‘I’m not going to call it a bubble, but I wouldn’t personally buy into 10-year sovereign debt anywhere around the world.’
This is what JPMorgan’s chief Jamie Dimon told CNBC last week.
‘…My view is the Fed is doing the right thing raising rates, telling people they’re going to start reducing the balance sheet.
‘The likely outcome is that it’ll be fine, particularly if the American economy is doing well. So if the Fed is doing these things in the face of a strong economy I don’t think it’s going to be that disruptive.
‘There is a chance it could be disruptive.’
How likely is that chance?
According to former US Federal Reserve head Alan Greenspan, it’s extremely likely. Rising interest rates will absolutely be disruptive in Greenspan’s mind.
‘By any measure, real long-term interest rates are much too low and therefore unsustainable,’ Greenspan told Bloomberg on 1 August.
‘When they move higher they are likely to move reasonably fast. We are experiencing a bubble, not in stock prices but in bond prices. This is not discounted in the marketplace.’
It’s not hard to see why many investors share Greenspan’s view. For so long, central bankers have bought bonds at a furious pace. But now, in the US at least, they want to start selling the darn things.
Is the global economy strong enough to sustain higher rates? Will the Fed and other central bankers hike rates too fast? How will debt-laden households survive?
Maybe I’m getting ahead of myself.
To understand why Greenspan believes bonds are in a bubble, let’s revise some basics.
Say you wanted to buy an Australian 10-year bond. Let’s assume the par value of the bond is $1,000 and it pays an annual coupon of 5%. This means you’ll receive $50 (0.05*1,000) each year for each bond you hold.
If you hold on for the full 10 years, you’ll receive $500 in coupons and the principle of the bond — $1,000.
But today is your lucky day. Thanks to sellers, the price of that same bond drops to $960. You’ll still receive $50 each year and $1,000 at maturity, but you only have to pay $960 today.
A bargain, right?
The yield of your investment is 5.2% (50/960).
Of course, the opposite could have happened. Too many buyers could have pushed the price of the bond higher, say to $1,040. Buying at $1,040 would lower the yield on the investment to 4.8% (50/1,040).
This is the price/yield relationship of a bond. The higher the price, the lower the yield and vice versa.
To affect the interest rates, central bankers head into the bond market, buying or selling, depending on where they’d like interest rates to go.
For example, to decrease interest rates, central bankers go on a bond-buying spree. Their buying activity drives prices up and pushes yields down. To increase interest rates, central bankers do the opposite. They offload government bonds, driving prices down and pushing yields up.
For decades, central bankers around the developed world have been doing the former. They’re buying bonds in bulk, pushing prices up and driving yields down.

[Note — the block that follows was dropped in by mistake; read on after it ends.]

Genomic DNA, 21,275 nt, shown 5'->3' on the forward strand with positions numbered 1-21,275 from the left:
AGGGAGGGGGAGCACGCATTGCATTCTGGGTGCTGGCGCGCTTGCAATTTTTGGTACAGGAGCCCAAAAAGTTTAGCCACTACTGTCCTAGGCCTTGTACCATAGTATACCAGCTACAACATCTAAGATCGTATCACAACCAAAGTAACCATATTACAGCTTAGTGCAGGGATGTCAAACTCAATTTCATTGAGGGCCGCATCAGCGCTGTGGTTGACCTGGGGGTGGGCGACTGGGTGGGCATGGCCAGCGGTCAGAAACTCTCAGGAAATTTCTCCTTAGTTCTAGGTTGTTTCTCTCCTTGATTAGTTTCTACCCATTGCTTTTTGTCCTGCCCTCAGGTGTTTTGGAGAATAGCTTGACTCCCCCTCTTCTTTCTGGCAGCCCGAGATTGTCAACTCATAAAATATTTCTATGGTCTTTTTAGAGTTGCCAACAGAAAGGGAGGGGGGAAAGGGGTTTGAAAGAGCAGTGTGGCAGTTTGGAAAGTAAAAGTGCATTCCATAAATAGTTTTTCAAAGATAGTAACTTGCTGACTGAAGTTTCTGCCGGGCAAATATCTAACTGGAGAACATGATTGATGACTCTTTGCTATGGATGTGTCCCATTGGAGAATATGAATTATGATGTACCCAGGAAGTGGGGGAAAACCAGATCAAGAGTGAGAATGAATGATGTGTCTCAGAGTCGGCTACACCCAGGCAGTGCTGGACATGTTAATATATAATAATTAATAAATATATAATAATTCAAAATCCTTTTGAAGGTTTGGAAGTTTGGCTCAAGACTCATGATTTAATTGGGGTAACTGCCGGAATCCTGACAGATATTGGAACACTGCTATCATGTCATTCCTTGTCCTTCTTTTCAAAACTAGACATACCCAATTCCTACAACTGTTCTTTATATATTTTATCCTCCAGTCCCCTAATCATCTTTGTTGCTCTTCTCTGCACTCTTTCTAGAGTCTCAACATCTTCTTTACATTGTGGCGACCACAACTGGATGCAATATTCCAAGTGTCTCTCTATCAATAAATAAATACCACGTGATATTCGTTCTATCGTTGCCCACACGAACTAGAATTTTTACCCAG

Take a look at the graph below. It shows the Australian 10-year bond yield over almost 50 years.
Source: Trading Economics
Since the early 1980s, the Aussie 10-year bond yield has been slowly declining. And as you probably know, it’s not just in Australia. Take a look at the US 10-year bond yield below.
So what will happen when central bankers decide to stop buying bonds and start selling them? Prices will fall and yields will rise.
This is why Greenspan and others believe bonds, especially US bonds, are in bubble territory. The Fed has already told the market it will be offloading bond stockpiles over the coming years.
The only question is: Will bond prices fall in sharp intervals or grind down slowly?
US fixed income traders are already on the lookout for irregular activity in the market. Take a look at the graph below.
They call them block trades. Like the name suggests, it’s when a huge block of bonds are either bought or sold. And because of low volumes, these block trades can have devastating effects.
According to Bloomberg, traders are now glued to their screens, watching out for block trades that could destroy existing positions.
But so what? If you don’t invest in bonds, what does it matter?
It’s a good question
But unlike Vegas, what happens in the bond market doesn’t stay in the bond market. Changes to the price and yield of bonds have real effects on stock prices.
For example, say bond yields significantly increased. Instead of 2.6%, imagine the Aussie 10-year was yielding 9%.
In addition to being an incredible risk-free return, a 9% yield might also mean bonds are cheap. So, even if you could potentially make 15-20% in stocks, you might not pass up a 9% yield with the possibility of selling your bond for a profit.
But if you did pass up on such an opportunity, there would be plenty of super funds and insurance companies that would, driving capital out of stocks and into bonds.
Of course, we are a long way away from a 9% yield. The US 10-year bond still only yields around 2.2%. The Aussie 10-year is slightly higher, yielding 2.6%.
I’m not about to say bonds will never yield 9% or higher again. But we might not reach that point within the next decade, especially in Australia.
The US is determined to lift interest rates despite low inflation. Yet in Australia, the Reserve Bank of Australia (RBA) hasn’t even started.
Low inflation, anaemic wage grow and high levels of household debt are preventing the RBA from lifting interest rates significantly.
Of course, you could simply hold on until maturity, and see whether there’s a decline in bond prices. But for the immediate future, it looks as if the best returns remain in the stock market.
Junior Analyst, Markets & Money